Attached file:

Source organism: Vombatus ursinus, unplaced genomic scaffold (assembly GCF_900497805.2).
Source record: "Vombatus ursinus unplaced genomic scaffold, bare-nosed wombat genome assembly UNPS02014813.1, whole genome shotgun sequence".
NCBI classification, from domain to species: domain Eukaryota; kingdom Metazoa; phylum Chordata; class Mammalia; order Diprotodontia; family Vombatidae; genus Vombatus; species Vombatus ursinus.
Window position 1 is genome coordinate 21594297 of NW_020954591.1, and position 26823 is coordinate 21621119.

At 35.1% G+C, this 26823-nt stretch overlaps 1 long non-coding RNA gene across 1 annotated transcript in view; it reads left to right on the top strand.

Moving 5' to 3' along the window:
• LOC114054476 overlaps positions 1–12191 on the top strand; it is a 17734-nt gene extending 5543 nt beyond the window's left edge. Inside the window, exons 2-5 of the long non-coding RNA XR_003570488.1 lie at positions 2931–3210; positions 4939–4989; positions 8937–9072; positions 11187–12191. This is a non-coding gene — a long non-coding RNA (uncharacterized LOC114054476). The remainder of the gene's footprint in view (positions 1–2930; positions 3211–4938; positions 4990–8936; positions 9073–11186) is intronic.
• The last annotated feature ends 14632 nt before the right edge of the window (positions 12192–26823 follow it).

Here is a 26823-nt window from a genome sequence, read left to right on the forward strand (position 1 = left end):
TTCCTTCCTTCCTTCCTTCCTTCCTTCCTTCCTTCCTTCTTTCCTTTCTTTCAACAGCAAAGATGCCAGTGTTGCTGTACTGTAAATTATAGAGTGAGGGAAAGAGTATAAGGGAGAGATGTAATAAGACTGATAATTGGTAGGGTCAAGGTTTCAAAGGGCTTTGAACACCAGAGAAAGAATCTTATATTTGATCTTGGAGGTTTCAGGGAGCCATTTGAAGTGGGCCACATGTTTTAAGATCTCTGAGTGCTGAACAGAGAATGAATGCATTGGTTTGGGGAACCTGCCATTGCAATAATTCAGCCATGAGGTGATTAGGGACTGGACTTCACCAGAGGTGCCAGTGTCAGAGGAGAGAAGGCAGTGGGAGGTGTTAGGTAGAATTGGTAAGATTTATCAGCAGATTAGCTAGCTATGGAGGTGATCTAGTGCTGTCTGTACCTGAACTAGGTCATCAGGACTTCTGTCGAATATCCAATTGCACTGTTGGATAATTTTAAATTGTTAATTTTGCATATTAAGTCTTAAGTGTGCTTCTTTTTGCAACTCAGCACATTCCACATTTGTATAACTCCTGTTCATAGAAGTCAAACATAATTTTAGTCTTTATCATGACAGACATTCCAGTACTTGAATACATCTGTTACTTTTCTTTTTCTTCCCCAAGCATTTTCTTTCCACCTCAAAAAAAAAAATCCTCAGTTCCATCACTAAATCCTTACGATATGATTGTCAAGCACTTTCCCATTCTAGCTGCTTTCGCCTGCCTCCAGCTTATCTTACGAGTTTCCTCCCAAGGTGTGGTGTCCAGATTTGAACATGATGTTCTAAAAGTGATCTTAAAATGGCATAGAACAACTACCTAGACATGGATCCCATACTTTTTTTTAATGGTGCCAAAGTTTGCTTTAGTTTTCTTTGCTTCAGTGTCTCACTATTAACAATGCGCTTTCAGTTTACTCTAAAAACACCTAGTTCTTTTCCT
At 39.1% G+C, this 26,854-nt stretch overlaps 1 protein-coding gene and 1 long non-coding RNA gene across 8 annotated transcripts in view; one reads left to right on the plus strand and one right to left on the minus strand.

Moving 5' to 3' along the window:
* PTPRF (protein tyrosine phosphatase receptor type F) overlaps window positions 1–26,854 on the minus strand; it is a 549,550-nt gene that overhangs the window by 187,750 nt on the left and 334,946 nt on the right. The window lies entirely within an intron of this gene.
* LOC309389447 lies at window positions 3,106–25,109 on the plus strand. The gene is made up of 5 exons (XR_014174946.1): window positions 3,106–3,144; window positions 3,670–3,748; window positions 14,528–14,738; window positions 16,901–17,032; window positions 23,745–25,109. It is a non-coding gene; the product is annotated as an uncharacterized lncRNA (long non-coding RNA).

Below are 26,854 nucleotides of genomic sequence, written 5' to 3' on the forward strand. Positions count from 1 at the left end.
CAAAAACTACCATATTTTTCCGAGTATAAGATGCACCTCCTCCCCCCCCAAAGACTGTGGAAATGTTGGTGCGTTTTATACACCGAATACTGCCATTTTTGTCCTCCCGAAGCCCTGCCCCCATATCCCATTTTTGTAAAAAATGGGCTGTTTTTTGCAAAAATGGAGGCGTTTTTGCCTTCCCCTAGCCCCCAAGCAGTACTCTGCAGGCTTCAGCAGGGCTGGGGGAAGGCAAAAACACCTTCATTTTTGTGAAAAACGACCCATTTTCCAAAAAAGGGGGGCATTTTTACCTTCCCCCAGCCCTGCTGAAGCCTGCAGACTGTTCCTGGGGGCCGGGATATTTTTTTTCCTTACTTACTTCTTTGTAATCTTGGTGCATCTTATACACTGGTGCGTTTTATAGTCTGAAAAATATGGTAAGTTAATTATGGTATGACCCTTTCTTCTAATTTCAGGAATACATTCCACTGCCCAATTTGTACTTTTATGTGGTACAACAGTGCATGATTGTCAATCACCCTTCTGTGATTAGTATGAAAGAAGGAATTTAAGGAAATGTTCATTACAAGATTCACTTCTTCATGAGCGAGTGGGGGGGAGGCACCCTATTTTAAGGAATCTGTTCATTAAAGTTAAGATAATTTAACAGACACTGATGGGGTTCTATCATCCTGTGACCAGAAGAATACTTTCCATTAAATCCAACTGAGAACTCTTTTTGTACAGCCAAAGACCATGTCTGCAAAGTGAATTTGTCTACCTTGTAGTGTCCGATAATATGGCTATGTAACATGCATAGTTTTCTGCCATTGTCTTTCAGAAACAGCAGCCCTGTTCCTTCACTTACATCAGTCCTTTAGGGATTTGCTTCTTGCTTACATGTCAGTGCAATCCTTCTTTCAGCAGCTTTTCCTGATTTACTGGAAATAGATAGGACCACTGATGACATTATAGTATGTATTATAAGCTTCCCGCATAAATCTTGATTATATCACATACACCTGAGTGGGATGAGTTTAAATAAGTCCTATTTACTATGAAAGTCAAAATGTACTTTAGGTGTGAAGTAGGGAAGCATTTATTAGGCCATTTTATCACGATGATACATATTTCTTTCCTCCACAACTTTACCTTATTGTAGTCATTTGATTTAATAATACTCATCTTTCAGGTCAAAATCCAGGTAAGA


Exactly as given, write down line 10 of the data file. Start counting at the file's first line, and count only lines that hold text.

TTCCTTCCTTCCTTCCTTCCTTCCTTCCTTCCTTCCTTCTTTCCTTTCTTTCAACAGCAAAGATGCCAGTGTTGCTGTACTGTAAATTATAGAGTGAGGGAAAGAGTATAAGGGAGAGATGTAATAAGACTGATAATTGGTAGGGTCAAGGTTTCAAAGGGCTTTGAACACCAGAGAAAGAATCTTATATTTGATCTTGGAGGTTTCAGGGAGCCATTTGAAGTGGGCCACATGTTTTAAGATCTCTGAGTGCTGAACAGAGAATGAATGCATTGGTTTGGGGAACCTGCCATTGCAATAATTCAGCCATGAGGTGATTAGGGACTGGACTTCACCAGAGGTGCCAGTGTCAGAGGAGAGAAGGCAGTGGGAGGTGTTAGGTAGAATTGGTAAGATTTATCAGCAGATTAGCTAGCTATGGAGGTGATCTAGTGCTGTCTGTACCTGAACTAGGTCATCAGGACTTCTGTCGAATATCCAATTGCACTGTTGGATAATTTTAAATTGTTAATTTTGCATATTAAGTCTTAAGTGTGCTTCTTTTTGCAACTCAGCACATTCCACATTTGTATAACTCCTGTTCATAGAAGTCAAACATAATTTTAGTCTTTATCATGACAGACATTCCAGTACTTGAATACATCTGTTACTTTTCTTTTTCTTCCCCAAGCATTTTCTTTCCACCTCAAAAAAAAAAATCCTCAGTTCCATCACTAAATCCTTACGATATGATTGTCAAGCACTTTCCCATTCTAGCTGCTTTCGCCTGCCTCCAGCTTATCTTACGAGTTTCCTCCCAAGGTGTGGTGTCCAGATTTGAACATGATGTTCTAAAAGTGATCTTAAAATGGCATAGAACAACTACCTAGACATGGATCCCATACTTTTTTTTAATGGTGCCAAAGTTTGCTTTAGTTTTCTTTGCTTCAGTGTCTCACTATTAACAATGCGCTTTCAGTTTACTCTAAAAACACCTAGTTCTTTTCCT